It’s Definitely Your Fairy There

I usually write super serious and intense blog posts about life, death, love and other mysteries, but I thought I’d change it up for today and share something a bit lighter.  I will say, however, that you should read at your own discretion.  This post may annoy you.  Or teach you something.  Or not.

Not sure if you’ve noticed but the writing quality (and ability) in the U.S. has deteriorated ever since the dawn of the instant messaging, e-mailing and texting age.  Many people like to write shorthand; not the official one, but just a chaotic combination of letters and numbers that might shorten any word that’s more than 3 letters long.  For a grammar stickler like myself, this is quite disconcerting.  In fact, my friend gave me the title of “Grammar Fairy” not too long ago, and though I can’t really say that I deserve the title (there are many grammar rules that I’ve forgotten and much more that I probably never learned), I can say that there are certain grammar errors that have become pet peeves of mine, just because I see them so often.  So I thought I’d mention a few of the most common errors that I’ve personally seen in the last few years:

1. IT’S vs. ITS – This, hands down, may be the most common error I have seen this past year.  I think it’s because I’ve been tweeting a lot more this year and it’s so prevalent in Twitterland.  I’ve also seen it on blogs of well-known authors and others, in books, news articles, etc.  I know you know, but I will reiterate. “It’s” is only used to shorten “it is“.  If you want to denote possession, leave out the apostrophe.  I know it’s confusing because the apostrophe is used in other cases to denote possession, but this isn’t one of those cases.  Examples of correct usage:  This smartphone has its own apps. It’s hot today!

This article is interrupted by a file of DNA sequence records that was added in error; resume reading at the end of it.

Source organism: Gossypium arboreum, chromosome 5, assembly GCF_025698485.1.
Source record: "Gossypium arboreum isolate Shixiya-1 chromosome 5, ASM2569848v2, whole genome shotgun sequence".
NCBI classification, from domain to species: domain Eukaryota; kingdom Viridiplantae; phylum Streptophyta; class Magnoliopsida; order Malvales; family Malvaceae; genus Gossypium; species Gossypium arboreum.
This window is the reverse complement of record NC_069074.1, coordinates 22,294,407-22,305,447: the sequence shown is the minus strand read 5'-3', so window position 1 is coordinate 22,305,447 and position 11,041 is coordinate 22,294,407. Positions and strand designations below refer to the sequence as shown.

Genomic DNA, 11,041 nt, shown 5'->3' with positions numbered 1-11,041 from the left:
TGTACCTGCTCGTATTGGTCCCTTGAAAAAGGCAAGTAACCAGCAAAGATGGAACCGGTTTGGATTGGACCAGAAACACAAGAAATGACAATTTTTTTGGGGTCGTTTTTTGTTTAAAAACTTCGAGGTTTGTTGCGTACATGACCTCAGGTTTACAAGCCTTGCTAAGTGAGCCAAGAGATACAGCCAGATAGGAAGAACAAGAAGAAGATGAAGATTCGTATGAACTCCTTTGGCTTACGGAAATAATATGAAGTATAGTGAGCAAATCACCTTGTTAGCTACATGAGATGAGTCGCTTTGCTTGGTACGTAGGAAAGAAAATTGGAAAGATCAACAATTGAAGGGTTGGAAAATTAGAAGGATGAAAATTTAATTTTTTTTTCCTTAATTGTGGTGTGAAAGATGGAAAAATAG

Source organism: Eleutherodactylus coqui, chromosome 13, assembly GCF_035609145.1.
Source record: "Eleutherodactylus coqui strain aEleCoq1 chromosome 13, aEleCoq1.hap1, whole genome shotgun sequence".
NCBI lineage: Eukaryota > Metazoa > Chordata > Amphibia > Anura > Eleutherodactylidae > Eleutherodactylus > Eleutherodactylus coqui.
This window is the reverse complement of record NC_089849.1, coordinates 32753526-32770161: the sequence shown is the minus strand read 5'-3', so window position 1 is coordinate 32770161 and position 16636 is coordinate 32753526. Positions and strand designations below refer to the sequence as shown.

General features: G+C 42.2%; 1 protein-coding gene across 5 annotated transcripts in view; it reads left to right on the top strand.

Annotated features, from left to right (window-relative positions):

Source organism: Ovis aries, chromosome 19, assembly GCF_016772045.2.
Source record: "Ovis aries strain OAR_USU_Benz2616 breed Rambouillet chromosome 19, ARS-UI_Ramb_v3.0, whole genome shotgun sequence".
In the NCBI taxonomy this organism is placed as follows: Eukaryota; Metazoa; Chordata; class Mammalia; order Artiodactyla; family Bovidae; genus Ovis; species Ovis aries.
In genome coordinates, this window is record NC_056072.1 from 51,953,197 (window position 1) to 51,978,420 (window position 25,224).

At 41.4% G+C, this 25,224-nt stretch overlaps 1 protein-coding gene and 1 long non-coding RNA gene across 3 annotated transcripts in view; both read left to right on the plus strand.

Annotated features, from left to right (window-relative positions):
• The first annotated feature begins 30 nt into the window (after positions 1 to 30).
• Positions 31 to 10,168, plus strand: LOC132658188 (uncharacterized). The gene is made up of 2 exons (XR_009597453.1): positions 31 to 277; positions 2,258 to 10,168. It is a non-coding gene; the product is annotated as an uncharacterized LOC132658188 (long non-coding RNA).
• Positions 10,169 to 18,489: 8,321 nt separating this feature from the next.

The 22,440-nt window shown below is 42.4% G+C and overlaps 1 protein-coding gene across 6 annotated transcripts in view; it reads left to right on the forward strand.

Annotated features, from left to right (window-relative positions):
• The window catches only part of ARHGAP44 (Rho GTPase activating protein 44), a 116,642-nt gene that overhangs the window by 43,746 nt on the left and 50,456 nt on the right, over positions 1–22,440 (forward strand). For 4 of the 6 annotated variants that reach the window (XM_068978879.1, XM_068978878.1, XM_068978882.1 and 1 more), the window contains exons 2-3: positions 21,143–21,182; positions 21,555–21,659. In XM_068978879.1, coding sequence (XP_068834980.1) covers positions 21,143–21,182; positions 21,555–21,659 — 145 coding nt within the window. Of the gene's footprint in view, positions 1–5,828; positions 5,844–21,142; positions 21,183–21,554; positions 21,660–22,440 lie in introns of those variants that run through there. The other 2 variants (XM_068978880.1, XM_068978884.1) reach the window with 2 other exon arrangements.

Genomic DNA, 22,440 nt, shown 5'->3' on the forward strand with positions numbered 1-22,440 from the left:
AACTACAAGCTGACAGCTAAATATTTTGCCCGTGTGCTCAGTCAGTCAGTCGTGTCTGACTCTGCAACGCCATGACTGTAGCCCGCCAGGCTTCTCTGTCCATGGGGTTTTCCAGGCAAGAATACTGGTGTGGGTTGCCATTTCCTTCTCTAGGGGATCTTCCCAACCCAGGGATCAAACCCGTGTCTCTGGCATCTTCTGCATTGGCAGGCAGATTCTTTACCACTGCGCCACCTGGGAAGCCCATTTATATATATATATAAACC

2. DEFINITELY – I see this word being misspelled ALL THE TIME.  This one’s easy.  It’s the word “definite” (think “finite” and “define”) with the letters “LY” at the end.  It’s not definately, difinitely, defiantly or any other combination except definitely.

3. YOUR vs. YOU’RE – This one’s very similar to #1 above.  “Your” is possessive.  Your weird sister, your dog, your iPad.  “You’re” is a combination of “you” and “are”.  You’re brilliant.  You’re annoying.  You’re going the wrong way.

Okay, just one more.

4. THEIR vs. THERE vs. THEY’RE – Triple whammy!  Gotta love American English!  Again.  “Their” is possessive.  Their family, their bank account, their homemade pasta.  [Omg, I spelled “their” way too much and now it looks so weird to me.  Does that ever happen to you?? Moving on.]  “There” denotes location.  There is my awkward turtle.  He’s dancing the running man over there in the corner.  Why can’t we play there?  Finally, “they’re” contracts the words, “they” and “are”.  They’re here!  They’re not supposed to be here right now.  However, they’re coming no matter what you say.

I hope you’ve enjoyed Grammar 101 with Cate Song, Grammar Fairy.  Please come again.

 

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